Branches in the Unit
The Regiment portrayed is that of a mounted cavalry troop with an attached light infantry company. It also includes music and a small support staff of campfollowers, bowmen, and waggoners
Men joining as soldiers are required to outfit themselves in the basic uniform of either a Light Dragoon or Light Infantry during the period of 1781-1782. We also on occasion have soldiers dressed in a variety of uniforms reflecting the 4th Legionary Corps during the early and late years of the war. Although the uniforms for the mounted men and light infantry are different and distinct, we fight as one unit, and participate in all events as one unit, and will always be ONE UNIT.
Photo by Chase Schiefer
Being a legion, the light Infantry play a key role in everything we do. The Light Infantry wears a short brown wool stable jacket with red cuffs, a black light infantry cap, and overalls. He is armed with a full-length French musket, axe, and bayonet. He also has all the proper accoutrements of an 18th century soldier including canteen, haversack, eating gear, and a backpack. The Light Infantry also fields in an optional late war impression of a blue coat with red facings.
Legions in the Continental Army had trumpeters, drummers, and buglers to convey commands over the sounds of battle. All musicians are outfitted in documented kits with period appropriate instruments.
Many regiments during this period had attached female campfollowers. These women did various duties such as the washing and mending of clothes. The dress was usually very distressed, reflecting the rigors of living in the field.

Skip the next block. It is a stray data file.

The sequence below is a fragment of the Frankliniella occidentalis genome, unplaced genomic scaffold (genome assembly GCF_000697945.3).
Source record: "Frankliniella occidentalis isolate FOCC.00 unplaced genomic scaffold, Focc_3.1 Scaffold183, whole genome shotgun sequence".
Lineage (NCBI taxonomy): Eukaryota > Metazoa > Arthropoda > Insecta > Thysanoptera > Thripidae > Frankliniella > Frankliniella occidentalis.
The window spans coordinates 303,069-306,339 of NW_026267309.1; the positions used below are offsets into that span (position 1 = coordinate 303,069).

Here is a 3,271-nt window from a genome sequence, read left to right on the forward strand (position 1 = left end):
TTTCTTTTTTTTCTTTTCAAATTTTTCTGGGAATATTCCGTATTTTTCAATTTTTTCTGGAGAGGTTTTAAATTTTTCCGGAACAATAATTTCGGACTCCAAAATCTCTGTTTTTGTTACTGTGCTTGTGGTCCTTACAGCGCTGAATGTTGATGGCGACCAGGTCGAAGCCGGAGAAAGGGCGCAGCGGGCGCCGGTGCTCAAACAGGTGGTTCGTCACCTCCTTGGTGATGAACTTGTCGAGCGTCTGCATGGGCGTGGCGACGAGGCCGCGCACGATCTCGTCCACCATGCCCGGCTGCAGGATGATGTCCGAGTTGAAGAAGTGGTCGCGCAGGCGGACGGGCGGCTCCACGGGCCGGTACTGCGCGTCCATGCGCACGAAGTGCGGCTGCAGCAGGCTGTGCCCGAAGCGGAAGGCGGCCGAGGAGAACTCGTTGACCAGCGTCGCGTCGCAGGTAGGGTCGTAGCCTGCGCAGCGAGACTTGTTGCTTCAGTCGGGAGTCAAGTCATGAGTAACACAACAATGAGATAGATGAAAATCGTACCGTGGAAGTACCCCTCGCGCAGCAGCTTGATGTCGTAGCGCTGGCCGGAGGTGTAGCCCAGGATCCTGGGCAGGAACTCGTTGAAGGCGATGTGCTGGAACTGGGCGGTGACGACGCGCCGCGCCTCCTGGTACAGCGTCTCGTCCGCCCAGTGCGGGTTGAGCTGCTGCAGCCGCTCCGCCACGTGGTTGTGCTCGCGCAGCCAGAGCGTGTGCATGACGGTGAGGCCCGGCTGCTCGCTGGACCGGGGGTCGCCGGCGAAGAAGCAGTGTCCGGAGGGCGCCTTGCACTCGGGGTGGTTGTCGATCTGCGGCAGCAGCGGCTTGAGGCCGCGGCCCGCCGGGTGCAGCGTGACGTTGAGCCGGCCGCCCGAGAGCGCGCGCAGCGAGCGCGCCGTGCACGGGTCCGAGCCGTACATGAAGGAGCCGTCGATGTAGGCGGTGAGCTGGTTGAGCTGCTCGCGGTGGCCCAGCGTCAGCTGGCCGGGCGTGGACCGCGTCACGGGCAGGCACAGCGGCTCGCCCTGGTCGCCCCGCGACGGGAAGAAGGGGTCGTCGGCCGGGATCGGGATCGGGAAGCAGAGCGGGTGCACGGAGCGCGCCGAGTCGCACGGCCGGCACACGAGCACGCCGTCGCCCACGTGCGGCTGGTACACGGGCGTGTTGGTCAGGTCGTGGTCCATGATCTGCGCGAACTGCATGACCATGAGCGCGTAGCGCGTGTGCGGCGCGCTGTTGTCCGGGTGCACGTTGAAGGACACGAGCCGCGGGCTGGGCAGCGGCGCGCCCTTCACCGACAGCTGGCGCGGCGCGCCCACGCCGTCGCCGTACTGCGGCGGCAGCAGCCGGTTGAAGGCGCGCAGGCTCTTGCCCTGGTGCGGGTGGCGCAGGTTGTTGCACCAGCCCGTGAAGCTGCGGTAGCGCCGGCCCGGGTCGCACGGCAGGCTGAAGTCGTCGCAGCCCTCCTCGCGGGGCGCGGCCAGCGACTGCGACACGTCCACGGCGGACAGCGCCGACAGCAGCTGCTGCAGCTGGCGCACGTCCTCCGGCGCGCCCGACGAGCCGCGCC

The mounted light dragoons are the cavalry arm of the regiment. The light dragoons (mounted men) wear a green-faced red coatee with brass buttons, leather helmet with a bearskin crest, green wool or natural leather breeches, and black boots. His horse is of a proper breed and his tack is all period appropriate.
Early War Light Dragoon
Photo by Chase Schiefer
We occasionally outfit ourselves in the uniform worn by the dragoons in 1777. This consists of a captured British red coat or dyed hunting shirt.
Legions frequently had attached to them a number of young boys called bowmen. The bowmen’s job was to perform stable and general camp duties. They were dressed in a variety of stable dress.
The 4th Legionary Corp had its own wagons to transport forage and regimental supplies. The wagons were staffed by enlisted waggoners of the Quartermaster Department. They had a basic uniform of a civilian smock coat and round hat.